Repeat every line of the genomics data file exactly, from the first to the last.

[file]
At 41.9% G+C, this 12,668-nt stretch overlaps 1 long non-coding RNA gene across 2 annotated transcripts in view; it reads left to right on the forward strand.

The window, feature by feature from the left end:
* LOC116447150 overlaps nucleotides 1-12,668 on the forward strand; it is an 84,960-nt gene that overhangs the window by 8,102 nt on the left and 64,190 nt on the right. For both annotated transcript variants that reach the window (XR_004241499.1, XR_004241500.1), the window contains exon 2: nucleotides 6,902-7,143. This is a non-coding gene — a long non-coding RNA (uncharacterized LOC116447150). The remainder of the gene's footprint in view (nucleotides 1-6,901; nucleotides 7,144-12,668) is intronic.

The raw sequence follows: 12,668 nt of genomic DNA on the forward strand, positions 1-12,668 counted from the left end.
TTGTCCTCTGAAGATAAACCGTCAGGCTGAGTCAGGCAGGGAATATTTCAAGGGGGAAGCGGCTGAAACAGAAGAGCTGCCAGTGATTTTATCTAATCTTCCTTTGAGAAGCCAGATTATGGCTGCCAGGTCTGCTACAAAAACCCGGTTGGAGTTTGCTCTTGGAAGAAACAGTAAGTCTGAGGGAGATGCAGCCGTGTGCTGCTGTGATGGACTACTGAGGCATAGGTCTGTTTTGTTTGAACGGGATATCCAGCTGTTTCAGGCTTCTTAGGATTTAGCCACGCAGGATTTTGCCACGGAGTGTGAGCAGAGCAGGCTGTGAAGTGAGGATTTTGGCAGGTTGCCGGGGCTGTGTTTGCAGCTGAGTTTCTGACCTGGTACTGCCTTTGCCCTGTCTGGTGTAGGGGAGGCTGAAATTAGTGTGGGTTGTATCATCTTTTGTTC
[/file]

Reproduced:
At 41.9% G+C, this 12,668-nt stretch overlaps 1 long non-coding RNA gene across 2 annotated transcripts in view; it reads left to right on the forward strand.

The window, feature by feature from the left end:
* LOC116447150 overlaps nucleotides 1-12,668 on the forward strand; it is an 84,960-nt gene that overhangs the window by 8,102 nt on the left and 64,190 nt on the right. For both annotated transcript variants that reach the window (XR_004241499.1, XR_004241500.1), the window contains exon 2: nucleotides 6,902-7,143. This is a non-coding gene — a long non-coding RNA (uncharacterized LOC116447150). The remainder of the gene's footprint in view (nucleotides 1-6,901; nucleotides 7,144-12,668) is intronic.

The raw sequence follows: 12,668 nt of genomic DNA on the forward strand, positions 1-12,668 counted from the left end.
TTGTCCTCTGAAGATAAACCGTCAGGCTGAGTCAGGCAGGGAATATTTCAAGGGGGAAGCGGCTGAAACAGAAGAGCTGCCAGTGATTTTATCTAATCTTCCTTTGAGAAGCCAGATTATGGCTGCCAGGTCTGCTACAAAAACCCGGTTGGAGTTTGCTCTTGGAAGAAACAGTAAGTCTGAGGGAGATGCAGCCGTGTGCTGCTGTGATGGACTACTGAGGCATAGGTCTGTTTTGTTTGAACGGGATATCCAGCTGTTTCAGGCTTCTTAGGATTTAGCCACGCAGGATTTTGCCACGGAGTGTGAGCAGAGCAGGCTGTGAAGTGAGGATTTTGGCAGGTTGCCGGGGCTGTGTTTGCAGCTGAGTTTCTGACCTGGTACTGCCTTTGCCCTGTCTGGTGTAGGGGAGGCTGAAATTAGTGTGGGTTGTATCATCTTTTGTTC